About 60 mostly bearded fellows were lined up already – a count by our own estimate. And according to front man, chair number one and owner Alex Torreto, a slow day by his account. They often start lining up two hours before the shop even opens he said.
I must digress. Central Frankfurt has a real lack of barbers, simply put – places where one can walk in the door and just get a damn haircut. Prior to my visit to Torreto, I stopped by 7 other salons – every single one of them required appointments and all claimed to be fully booked for the day despite several of them with only one or two clients and several salonists standing around idle.
Already one of the worlds greatest barbershops – this is clearly the domain of the urban male. It is so much more then a barbershop – it feels like a private gentleman’s club – a social space with a lounge and bar upstairs. A bit edgy, definitely more then a bit OG, yet the vibe here is decidedly youthful.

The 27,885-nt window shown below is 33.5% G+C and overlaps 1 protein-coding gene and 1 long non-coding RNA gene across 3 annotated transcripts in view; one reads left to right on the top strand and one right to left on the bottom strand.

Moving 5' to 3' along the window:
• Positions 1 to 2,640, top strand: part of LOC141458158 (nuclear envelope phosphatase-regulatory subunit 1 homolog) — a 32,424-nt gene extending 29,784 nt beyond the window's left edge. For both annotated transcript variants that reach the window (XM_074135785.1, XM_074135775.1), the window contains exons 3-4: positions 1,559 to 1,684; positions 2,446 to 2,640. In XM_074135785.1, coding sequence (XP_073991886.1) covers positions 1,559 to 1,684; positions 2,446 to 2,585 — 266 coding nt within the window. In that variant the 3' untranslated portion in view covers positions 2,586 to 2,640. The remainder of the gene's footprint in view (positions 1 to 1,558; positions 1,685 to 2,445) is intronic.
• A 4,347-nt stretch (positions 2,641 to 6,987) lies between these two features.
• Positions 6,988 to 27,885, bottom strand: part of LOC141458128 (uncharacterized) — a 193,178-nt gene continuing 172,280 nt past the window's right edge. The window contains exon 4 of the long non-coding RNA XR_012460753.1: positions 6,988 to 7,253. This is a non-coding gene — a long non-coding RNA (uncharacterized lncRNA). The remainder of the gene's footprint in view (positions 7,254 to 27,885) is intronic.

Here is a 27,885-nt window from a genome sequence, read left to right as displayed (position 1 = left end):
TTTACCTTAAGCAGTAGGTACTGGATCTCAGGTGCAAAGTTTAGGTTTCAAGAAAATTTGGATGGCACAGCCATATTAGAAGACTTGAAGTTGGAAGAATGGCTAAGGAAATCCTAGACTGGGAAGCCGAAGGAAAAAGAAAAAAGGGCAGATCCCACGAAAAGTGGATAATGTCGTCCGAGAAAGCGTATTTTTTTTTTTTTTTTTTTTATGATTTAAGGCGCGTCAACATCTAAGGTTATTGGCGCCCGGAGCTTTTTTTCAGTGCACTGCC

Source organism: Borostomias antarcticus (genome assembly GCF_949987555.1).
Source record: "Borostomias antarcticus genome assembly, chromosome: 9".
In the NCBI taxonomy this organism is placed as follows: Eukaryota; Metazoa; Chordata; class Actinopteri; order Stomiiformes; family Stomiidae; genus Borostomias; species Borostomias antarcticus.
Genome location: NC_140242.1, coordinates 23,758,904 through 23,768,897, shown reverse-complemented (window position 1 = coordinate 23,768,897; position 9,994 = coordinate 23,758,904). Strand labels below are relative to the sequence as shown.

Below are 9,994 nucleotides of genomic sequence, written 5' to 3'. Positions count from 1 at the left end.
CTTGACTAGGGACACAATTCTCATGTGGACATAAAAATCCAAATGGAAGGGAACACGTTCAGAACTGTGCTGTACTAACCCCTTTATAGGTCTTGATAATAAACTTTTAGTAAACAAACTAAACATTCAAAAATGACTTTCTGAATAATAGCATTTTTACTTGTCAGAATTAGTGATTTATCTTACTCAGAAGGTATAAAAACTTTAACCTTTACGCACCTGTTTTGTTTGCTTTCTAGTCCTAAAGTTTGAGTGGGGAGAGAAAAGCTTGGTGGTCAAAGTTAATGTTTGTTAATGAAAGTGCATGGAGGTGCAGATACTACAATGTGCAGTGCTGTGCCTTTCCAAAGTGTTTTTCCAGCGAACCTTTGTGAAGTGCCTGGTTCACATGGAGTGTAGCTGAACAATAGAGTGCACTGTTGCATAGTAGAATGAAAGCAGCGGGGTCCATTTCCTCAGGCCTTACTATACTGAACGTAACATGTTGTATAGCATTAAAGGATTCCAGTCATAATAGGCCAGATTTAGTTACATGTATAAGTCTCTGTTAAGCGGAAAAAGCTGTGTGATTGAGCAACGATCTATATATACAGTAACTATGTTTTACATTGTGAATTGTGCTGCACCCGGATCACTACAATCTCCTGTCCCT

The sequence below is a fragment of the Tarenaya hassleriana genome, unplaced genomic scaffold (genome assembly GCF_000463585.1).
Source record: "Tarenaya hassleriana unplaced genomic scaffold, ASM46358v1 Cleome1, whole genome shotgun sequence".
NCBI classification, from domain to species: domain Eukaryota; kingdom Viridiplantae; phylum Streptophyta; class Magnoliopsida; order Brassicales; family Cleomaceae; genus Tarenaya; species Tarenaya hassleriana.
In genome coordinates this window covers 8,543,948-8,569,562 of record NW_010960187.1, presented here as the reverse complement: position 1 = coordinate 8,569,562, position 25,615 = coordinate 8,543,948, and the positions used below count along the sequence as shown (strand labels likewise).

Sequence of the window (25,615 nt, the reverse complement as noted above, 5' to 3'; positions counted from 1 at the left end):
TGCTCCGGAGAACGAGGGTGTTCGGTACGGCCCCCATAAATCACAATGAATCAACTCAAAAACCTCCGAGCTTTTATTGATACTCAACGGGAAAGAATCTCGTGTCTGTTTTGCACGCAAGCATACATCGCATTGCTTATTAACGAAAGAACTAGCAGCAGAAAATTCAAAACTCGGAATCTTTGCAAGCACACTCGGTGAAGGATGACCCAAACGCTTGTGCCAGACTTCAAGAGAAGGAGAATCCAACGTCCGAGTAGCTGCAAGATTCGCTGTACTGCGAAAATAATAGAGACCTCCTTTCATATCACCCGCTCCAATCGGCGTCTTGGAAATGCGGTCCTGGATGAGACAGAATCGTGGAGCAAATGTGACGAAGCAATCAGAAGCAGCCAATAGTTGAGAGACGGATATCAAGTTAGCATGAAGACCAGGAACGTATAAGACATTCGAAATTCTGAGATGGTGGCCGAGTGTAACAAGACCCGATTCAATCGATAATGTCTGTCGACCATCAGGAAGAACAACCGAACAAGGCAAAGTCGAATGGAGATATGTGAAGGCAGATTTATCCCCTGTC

Sitting in the chair seems like a being on a movie set – perhaps something out of a a film set in the 1930s.
Our scene began rolling when a well dressed fellow walked in, a commanding presence. The shop collectively took note. He addressed himself as being from Cameroon – just in from some unspecified business in Paris and was leaving for New York in one hour. He needed service and he needed it quickly. Obviously a jet setter.
He instructed Torreto to finish up his business with that commoner (myself) in the chair – continuing by saying the shop needed to focus its efforts on only respectable gentleman (himself).
I wasn’t sure of my line. Was I supposed to come up with some witty retort or perhaps play the situational part of a comedic customer attempting to bring some levity to the scene? Or would my line be so antagonistic that it would soon lead to a confrontation and a barbershop brawl potentially spilling out into the streets of Frankfurt?
I elected to ease any potential confrontation – and whatever I said, apparently did the trick. When I left, the Cameroonian patted me on the back and wished me luck in making my flight.